“The objective seems shocking. They are, after all, the most vulnerable group of people. This is not about extra services – it’s about services needed every day, throughout your life”, says Ohtonen.
THE TURBULENCE around the legislation concerning the disabled will continue in coming years. Finland made quick revisions to the legislation when the UN convention was ratified, but the ministry promised more comprehensive changes later.
The Ministry of Social Affairs and Health published Finland’s first plan of action regarding the convention in March. It is supposed to fix some defects reported in the VANE survey last autumn.
The disabled community is now waiting for the summer when Finland must submit its first country report to the UN committee, stating how Finland has succeeded in implementing the convention.
The Ministry of Foreign Affairs published a draft of the report at the end of March. The report displays clear flaws in, for example, accessibility in public transport and buildings. Many survey results and the statistics by the Non-Discrimination Ombudsman report that the disabled face a lot of discrimination. In addition, the disability rights organisations draw a parallel report to the UN. For this, Vammaisfoorumi, the forum for the disabled, and the Human Rights Centre compiled replies to the survey until the end of April.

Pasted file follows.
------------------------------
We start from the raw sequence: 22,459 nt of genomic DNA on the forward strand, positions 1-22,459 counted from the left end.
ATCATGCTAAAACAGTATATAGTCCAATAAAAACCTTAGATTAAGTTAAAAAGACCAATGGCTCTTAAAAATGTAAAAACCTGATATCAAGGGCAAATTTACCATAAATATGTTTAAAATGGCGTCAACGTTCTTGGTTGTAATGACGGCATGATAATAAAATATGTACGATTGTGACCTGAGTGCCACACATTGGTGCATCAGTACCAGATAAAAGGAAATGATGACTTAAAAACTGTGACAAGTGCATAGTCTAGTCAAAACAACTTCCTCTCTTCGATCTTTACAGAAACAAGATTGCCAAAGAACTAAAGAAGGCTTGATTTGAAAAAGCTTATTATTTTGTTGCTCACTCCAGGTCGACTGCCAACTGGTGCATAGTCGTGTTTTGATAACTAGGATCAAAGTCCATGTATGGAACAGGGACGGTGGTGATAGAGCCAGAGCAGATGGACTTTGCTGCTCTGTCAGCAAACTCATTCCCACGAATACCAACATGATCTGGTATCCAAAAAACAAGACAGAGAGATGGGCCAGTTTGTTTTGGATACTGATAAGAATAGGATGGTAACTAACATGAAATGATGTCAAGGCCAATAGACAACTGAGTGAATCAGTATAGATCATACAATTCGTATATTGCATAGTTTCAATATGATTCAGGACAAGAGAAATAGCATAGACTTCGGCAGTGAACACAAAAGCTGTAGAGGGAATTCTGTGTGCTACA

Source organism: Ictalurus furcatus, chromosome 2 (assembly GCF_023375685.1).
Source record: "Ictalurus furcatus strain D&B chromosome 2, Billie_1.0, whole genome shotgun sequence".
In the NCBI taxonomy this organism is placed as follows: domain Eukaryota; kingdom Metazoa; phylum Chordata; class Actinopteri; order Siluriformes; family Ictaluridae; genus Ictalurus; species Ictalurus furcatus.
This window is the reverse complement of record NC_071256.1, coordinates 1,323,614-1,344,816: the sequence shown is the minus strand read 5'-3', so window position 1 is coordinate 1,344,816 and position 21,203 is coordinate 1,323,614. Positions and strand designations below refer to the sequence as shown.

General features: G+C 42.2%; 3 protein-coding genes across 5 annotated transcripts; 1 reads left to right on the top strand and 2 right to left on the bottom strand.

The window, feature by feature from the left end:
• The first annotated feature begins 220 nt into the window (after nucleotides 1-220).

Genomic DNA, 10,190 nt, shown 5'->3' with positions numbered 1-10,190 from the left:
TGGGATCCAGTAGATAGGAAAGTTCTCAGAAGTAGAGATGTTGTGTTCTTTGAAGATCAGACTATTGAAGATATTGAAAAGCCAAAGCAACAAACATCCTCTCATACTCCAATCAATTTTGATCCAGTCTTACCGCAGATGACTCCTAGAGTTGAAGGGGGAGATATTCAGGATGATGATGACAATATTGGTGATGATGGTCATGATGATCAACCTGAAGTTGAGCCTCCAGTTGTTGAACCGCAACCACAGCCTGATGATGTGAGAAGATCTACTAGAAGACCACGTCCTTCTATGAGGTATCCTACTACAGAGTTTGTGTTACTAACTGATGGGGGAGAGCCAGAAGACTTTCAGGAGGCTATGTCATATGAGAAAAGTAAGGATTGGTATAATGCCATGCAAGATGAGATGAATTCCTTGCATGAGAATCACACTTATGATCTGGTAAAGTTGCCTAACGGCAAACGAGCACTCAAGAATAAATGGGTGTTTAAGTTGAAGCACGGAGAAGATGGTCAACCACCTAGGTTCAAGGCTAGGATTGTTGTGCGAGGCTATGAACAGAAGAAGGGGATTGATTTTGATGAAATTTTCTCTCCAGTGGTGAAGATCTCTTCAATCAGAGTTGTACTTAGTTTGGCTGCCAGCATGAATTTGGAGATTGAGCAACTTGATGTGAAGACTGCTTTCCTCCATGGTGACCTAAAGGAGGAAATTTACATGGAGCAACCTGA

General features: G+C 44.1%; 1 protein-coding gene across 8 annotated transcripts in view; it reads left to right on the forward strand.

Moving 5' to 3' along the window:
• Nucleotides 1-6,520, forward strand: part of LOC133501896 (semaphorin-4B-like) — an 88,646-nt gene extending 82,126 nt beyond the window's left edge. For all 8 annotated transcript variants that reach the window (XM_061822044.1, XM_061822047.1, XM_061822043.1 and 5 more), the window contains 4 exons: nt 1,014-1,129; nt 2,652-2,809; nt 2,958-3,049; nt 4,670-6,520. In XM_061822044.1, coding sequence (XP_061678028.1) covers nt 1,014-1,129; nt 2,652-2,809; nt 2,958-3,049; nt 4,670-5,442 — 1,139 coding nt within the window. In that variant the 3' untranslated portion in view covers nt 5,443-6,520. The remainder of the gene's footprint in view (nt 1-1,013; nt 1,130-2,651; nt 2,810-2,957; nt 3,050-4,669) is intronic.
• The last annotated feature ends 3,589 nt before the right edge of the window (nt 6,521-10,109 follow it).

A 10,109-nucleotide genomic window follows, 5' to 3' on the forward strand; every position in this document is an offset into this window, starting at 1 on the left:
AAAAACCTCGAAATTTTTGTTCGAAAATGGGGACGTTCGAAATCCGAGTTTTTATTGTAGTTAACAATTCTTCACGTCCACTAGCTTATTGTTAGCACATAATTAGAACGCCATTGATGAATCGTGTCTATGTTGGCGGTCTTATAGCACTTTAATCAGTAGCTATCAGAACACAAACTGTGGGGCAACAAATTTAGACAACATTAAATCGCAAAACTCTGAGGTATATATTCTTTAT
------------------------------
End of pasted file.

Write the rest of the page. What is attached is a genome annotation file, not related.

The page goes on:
The disability rights organisations regard the country report as important, although they know that the process will take time. Finland’s report is likely to be processed in three and a half years. Tea Hoffrén, VANE designer, still thinks that the remarks made by the UN committee in time will be significant in the future.
THINGS ARE looking up for Auli Leiniö.
She has been granted a personal assistant for her free-time for 30 hours per month. Leiniö has applied for work and the rights to have assistants herself and has contacted the city if the services have not functioned properly. This spring, after many problematic years, Leiniö was given a voucher for services by the city to get a personal assistant. She can now choose the company that provides her with assistants.
Leiniö says she gets good service because she knows how to ask for it. The disability rights organisations want the same services for those who are unable to demand them.
Lately, Leiniö has been to an Apulanta concert, the Metso library and had brunch by the Tammerkoski rapids. In the summer, she is planning to go see concerts by Neljä Ruusua and Klamydia.
Leiniö hopes that people’s attitudes would change. She thinks there should be even more discussion about how the disabled move, work and live.
“Everyone should be aware that the disabled are people just like everybody else.”